Quick Clean Composite Images in Adobe Photoshop
Quick Clean Composite Images in Adobe Photoshop

Quick Clean Composite Images in Photoshop

by Kurt Murphy, Paws For Effect, Amherst, NY, USA

©2001 Kurt Murphy. All Rights Reserved. Used at CreativeCow.net by kind permission of the author.

Kurt Murphy Article Focus:
Noted broadcast designer Kurt Murphy explores some basic compositing and image enhancement techniques using Adobe Photoshop. He focuses on ways to avoid the obvious "paste up" look of a shoddy compositing cut-job. He also points readers to some of the productivity short-cuts that will enable you to create your images in the shortest amount of time possible.

One of the biggest challenges facing News Graphic Drones is cranking out an impossible number of stills for a particular newscast. This can be a daunting task, especially when you only have a few minutes per graphic and with The Director In Charge of Still-Stores breathing down your neck. Isolating an image or person to place over your news background can be the most time consuming task, particularly when you’re trying to maintain a realistic look. Nothing looks worse than seeing an obvious cut-job over one of your anchors shoulders.

If you still haven’t purchased a Wacom or other digitizing tablet, do it now (we’ll wait). The Wacom tablet is not a luxury afforded only by the truly nerdy; it’s a must have for anyone who spends a large portion of their day shuffling pixels around in Photoshop. It offers the absolute fastest way to isolate an image. It takes a little getting used to, but in no time becomes second nature... you’ll thank me later.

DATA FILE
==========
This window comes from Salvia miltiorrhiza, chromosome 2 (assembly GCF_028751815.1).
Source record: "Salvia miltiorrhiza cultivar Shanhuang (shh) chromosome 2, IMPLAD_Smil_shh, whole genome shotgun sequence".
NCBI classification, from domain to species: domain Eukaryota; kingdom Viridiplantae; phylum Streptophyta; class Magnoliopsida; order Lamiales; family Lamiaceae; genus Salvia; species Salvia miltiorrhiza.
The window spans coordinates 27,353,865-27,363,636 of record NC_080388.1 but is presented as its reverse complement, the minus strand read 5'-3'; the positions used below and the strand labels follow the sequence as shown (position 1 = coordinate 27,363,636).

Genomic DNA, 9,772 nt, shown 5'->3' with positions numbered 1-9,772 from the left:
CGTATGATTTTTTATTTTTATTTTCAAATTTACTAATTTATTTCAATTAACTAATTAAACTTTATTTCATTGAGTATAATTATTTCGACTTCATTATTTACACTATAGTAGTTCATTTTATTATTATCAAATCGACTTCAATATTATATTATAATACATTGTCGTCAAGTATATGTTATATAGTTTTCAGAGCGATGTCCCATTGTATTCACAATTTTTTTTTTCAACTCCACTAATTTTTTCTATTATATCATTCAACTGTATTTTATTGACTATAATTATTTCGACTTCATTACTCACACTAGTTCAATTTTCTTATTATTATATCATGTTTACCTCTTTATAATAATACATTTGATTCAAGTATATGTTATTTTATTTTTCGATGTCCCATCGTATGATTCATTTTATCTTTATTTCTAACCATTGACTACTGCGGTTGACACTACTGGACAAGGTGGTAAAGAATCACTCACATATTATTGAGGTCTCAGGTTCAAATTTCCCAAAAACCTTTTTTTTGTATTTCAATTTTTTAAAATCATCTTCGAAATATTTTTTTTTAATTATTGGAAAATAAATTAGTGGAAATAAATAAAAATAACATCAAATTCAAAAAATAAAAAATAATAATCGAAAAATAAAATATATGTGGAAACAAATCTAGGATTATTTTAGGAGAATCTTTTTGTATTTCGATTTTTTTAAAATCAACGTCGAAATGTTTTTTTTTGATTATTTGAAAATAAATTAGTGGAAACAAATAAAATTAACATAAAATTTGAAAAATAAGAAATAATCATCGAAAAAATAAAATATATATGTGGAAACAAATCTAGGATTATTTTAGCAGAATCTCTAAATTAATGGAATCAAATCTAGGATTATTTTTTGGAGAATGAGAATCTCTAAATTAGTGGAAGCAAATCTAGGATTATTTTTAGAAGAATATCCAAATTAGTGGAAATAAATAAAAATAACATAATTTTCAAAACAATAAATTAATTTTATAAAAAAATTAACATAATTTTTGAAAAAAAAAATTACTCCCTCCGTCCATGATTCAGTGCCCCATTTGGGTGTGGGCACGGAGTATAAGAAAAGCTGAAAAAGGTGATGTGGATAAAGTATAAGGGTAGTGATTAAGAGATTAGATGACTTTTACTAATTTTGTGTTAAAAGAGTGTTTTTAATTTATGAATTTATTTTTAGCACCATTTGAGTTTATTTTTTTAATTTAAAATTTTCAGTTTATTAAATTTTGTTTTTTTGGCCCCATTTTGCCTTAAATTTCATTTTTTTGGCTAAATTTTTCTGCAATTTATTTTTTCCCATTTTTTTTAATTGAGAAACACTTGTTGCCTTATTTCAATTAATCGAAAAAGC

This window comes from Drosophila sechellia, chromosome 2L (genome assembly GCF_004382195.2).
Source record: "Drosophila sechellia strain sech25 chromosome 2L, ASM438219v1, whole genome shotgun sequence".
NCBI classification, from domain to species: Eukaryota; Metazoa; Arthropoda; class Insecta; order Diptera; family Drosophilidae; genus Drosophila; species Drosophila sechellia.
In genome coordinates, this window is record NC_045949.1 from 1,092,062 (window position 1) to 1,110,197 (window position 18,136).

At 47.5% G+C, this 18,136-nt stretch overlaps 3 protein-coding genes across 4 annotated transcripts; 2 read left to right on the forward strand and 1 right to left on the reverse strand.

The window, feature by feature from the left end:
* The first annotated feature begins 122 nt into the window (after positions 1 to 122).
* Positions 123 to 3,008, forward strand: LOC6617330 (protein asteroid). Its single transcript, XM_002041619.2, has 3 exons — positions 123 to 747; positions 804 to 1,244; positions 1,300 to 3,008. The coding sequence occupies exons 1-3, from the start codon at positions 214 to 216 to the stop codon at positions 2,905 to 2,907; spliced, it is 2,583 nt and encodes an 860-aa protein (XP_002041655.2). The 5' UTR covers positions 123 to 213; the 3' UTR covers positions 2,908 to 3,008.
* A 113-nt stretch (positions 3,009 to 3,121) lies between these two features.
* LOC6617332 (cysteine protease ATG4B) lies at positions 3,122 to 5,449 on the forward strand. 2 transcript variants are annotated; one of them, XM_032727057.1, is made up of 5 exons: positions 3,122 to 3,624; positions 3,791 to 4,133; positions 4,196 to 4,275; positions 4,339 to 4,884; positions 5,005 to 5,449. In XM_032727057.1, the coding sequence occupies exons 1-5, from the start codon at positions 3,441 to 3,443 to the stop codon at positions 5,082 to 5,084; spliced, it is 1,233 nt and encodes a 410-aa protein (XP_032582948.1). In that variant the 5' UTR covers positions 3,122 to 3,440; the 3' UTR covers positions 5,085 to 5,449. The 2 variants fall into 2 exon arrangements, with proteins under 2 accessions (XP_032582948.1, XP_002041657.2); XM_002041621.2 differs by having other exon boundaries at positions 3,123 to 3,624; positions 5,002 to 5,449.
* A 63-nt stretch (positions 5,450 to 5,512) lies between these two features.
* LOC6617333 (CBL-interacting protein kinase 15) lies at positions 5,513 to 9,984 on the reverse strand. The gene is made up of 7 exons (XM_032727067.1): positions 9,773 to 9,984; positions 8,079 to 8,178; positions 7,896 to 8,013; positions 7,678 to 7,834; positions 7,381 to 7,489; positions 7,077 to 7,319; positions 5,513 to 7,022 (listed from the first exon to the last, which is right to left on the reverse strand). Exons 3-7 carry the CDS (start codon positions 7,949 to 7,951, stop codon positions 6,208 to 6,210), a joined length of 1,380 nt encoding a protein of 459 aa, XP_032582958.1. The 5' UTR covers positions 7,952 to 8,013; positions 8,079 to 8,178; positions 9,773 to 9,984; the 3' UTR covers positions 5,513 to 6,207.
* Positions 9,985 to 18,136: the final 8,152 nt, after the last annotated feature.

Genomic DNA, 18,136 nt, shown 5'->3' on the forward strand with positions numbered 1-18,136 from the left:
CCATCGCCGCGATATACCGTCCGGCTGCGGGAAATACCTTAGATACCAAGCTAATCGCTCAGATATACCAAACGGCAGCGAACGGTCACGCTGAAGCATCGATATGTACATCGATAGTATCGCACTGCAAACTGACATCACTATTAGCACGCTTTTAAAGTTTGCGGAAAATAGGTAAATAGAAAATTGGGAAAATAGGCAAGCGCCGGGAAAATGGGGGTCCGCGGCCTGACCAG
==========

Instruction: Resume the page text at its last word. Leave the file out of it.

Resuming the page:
In this lesson we’ll quickly isolate the two boys (fig. 1) and place them over a new background.

Figure 1

The pen tool is ideal for smooth curves such as automobiles and human shapes, but given the slightly rough line of the clothing I decided not to use it in this case. I chose instead to just erase the unwanted areas with the Wacom pen. I set the Erase tool to either the Paintbrush (at 100%) or the Airbrush (at 50%), both seem work well (I have yet to find a use for the Block eraser).

Before I begin erasing, I duplicate the background layer and then turn it off (poke the eye) leaving the new layer on (fig. 2).

Figure 2

The reason for this is twofold: Now I can erase to the transparent background (checkerboard), and the original file still exists in case I make a mistake (fat chance). Before I start to erase (or draw, or anything for that matter) I make sure that the document is enlarged to a number divisible by 100. Due to the way that the pixels are interpolated, the image is more accurate at 200% than say, 216% (simply press the command - or + one time to get to the nearest hundred). I usually erase at a minimum of a 200% zoom.

I select a hard-edged pen for erasing the background around the clothes, and begin erasing. This task is easily completed by zooming further into the document and using a smaller brush to erase all the tiny nooks and crannies (fig. 3).

Figure 3

I never click on the magnifying glass from the Toolbox (and frankly don’t think it’s worth the pixels that it’s illuminated on). Instead it’s much quicker using the Command + (plus) and - (minus) keys or pressing the Command-Spacebar to access the Zoom Tool (which works no matter which tool you’re using at the time), and marquee the area that you wish to work with. While the document is enlarged, the easiest way to move about image is to press the Spacebar (still with any tool selected) which accesses the Hand Tool. With Hand Tool you can quickly move around the enlarged image.